|Publication number||US4925622 A|
|Application number||US 07/114,223|
|Publication date||May 15, 1990|
|Filing date||Oct 27, 1987|
|Priority date||Oct 27, 1987|
|Also published as||EP0338070A1, EP0338070A4, WO1989004047A1|
|Publication number||07114223, 114223, US 4925622 A, US 4925622A, US-A-4925622, US4925622 A, US4925622A|
|Inventors||Latham B. Gray, III, Gordon H. Hart|
|Original Assignee||Performance Contracting, Inc.|
|Export Citation||BiBTeX, EndNote, RefMan|
|Patent Citations (9), Referenced by (3), Classifications (18), Legal Events (8)|
|External Links: USPTO, USPTO Assignment, Espacenet|
The present invention relates generally to systems for insulating industrial piping and, more specifically, to the protection of such insulation from damaging effects of foot-traffic.
Industrial piping, for example large fluid transporting pipes found in nuclear power plants or steam generated plants, are typically insulated. There are a number of different types of insulation, each of which finds acceptable application in specific environments. It so happens that, in certain circumstances, segments of the piping must be walked on by maintenance and inspection personnel. The foot traffic so generated, especially over long periods of time, can have a damaging effect on the insulation. A solution to insulation damage in some industry environments has been the insulating of pipes utilizing rigid insulation such as insulation made of calcium-silicate, especially in areas where foot traffic is expected. In other environments all-metal insulation is utilized. Although in practice, the metal insulation still compresses under foot traffic, the solution in such an environment was to weld an additional metal plate on top of the metal insulation to give extra strength to the traffic area.
Unfortunately, the above mentioned calcium-silicate insulation and all-metal insulation do not find universal application in industry. In many environments and applications, it remains appropriate and desirable to utilize fibrous, mass pipe insulation. One example of an environment in which fibrous insulation is desirable is the environment of a nuclear containment area. The nuclear containment area of a nuclear power plant is "a different world" strictly defined by rules and regulations. Attention is directed to U.S. Pat. No. 4,009,735 to Gordon Pinsky which speaks of insulation needs within a nuclear environment and discloses one type of insulation finding acceptance for use in the nuclear containment area. In certain applications of the Pinsky insulation the fibrous, glass encapsulated mass insulation is encircled by a removable metal jacket (or lagging). Although this jacket is typically made of metal, it is not sufficiently rigid to withstand long periods of foot traffic and, thus, extended foot traffic can create permanent damage to the underlying fibrous insulation. In other applications, the fibrous insulation is not jacketed and the only way to protect such insulation from foot traffic in the prior art appears to be removal of the insulation from the piping.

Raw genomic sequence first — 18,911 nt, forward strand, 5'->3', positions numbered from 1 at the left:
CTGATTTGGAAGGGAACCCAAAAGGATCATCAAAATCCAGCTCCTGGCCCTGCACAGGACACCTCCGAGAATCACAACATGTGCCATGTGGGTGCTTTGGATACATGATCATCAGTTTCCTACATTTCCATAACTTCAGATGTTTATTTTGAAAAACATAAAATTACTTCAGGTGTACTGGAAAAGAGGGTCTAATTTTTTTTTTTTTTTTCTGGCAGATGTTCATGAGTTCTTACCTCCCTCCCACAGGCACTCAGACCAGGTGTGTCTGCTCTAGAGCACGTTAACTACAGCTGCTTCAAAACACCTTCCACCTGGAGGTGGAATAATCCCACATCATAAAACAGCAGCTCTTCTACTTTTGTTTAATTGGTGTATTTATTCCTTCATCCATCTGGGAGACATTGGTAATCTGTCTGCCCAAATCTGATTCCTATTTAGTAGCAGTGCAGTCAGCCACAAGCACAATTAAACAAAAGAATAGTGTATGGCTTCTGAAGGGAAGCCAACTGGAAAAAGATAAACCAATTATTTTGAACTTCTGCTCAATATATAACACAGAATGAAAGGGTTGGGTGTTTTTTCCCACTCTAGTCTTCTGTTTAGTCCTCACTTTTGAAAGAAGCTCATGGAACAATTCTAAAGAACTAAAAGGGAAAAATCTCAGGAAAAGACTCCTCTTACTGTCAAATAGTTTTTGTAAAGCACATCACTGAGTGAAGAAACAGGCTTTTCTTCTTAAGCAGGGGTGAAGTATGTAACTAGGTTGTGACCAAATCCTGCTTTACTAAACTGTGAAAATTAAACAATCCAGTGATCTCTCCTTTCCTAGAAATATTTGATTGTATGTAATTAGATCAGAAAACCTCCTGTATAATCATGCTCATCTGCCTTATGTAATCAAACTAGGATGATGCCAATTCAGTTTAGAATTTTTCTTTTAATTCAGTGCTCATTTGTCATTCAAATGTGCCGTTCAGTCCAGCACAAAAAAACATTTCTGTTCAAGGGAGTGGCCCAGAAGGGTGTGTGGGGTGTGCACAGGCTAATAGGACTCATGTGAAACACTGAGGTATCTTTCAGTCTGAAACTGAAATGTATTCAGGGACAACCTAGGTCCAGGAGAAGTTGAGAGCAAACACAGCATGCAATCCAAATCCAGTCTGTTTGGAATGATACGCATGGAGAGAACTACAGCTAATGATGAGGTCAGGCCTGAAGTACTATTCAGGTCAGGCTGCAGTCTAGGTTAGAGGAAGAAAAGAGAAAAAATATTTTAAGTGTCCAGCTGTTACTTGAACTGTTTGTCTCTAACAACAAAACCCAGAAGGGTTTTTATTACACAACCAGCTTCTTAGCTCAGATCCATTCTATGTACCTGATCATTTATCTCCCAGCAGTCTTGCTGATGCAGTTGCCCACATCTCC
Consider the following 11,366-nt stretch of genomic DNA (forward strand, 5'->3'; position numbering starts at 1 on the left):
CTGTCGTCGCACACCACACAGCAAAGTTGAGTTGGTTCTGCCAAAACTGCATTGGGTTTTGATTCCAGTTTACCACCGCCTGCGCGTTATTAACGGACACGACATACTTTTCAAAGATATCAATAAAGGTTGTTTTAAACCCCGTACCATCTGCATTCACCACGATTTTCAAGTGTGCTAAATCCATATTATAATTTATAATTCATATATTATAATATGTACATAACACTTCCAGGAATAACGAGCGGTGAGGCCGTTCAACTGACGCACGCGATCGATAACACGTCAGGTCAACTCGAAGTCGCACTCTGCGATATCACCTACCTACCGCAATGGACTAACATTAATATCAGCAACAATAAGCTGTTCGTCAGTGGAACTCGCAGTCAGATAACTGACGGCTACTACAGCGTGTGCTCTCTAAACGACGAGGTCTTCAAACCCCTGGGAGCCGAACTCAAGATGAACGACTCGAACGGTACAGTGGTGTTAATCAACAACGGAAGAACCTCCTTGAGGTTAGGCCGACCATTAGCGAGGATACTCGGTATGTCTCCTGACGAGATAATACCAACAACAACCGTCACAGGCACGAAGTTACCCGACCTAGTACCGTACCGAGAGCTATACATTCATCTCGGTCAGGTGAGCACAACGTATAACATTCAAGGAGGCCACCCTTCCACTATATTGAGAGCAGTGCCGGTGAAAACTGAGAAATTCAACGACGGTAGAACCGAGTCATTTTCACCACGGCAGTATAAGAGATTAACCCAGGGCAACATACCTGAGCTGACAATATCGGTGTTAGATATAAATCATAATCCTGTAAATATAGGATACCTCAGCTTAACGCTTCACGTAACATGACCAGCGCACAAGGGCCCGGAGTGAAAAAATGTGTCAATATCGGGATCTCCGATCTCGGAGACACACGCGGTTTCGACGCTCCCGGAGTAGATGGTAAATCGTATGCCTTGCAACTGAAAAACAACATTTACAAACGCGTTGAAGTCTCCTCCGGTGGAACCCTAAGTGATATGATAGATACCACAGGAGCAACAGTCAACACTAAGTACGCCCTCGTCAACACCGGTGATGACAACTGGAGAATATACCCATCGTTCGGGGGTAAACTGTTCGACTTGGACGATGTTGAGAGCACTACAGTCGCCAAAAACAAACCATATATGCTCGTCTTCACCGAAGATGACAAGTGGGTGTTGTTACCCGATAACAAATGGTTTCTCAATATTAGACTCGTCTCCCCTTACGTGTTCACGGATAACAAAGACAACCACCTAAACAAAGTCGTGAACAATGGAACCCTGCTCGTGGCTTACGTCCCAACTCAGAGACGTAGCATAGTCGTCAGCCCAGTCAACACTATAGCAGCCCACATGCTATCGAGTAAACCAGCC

Briefly described, the present invention comprises a fibrous insulation system which defines a treadable region which will endure foot traffic without significant damage to the fibrous insulation. The treadable region comprises a segment or segments of lagging and is supported above the fibrous insulation by a plurality of support apparatuses which are spaced apart at intervals along the pipe. In the preferred embodiment of the present invention, the lagging completely encircles the fibrous insulation and the pipe to form a "jacket" around the insulation and pipe; and the support apparatuses support only a portion of the jacket as the treadable region. Each of the support apparatuses of the preferred embodiment of the present invention includes a brace member which is supported at a distance from the pipe by leg members which rest against the pipe and extend radially out from the pipe to the brace member; and also include protruding feet which are banded to the pipe using a circumferential band clamp.
It is, therefore, an object of the present invention to provide an insulation system of fibrous insulation having a segment which bears foot traffic without damaging the fibrous insulation.
Another object of the present invention is to provide a jacketed, fibrous insulation combination and a region of the jacket which will bear foot traffic without significant damage to the fibrous insulation.
Still another object of the present invention is to provide an apparatus for supporting a walkway or other foot traffic bearing region at a maintainable distance off of a pipe.
Other objects, features and advantages of the present invention will become apparant upon reading and understanding of this specification when taken in conjunction with the accompanying drawings.
FIG. 1, is a side view of the support system of the present invention, showing a typical, limited, horizontal run of pipe and foot traffic region.
FIG. 2, is an isolated view of the segment marked "2" of FIG. 1.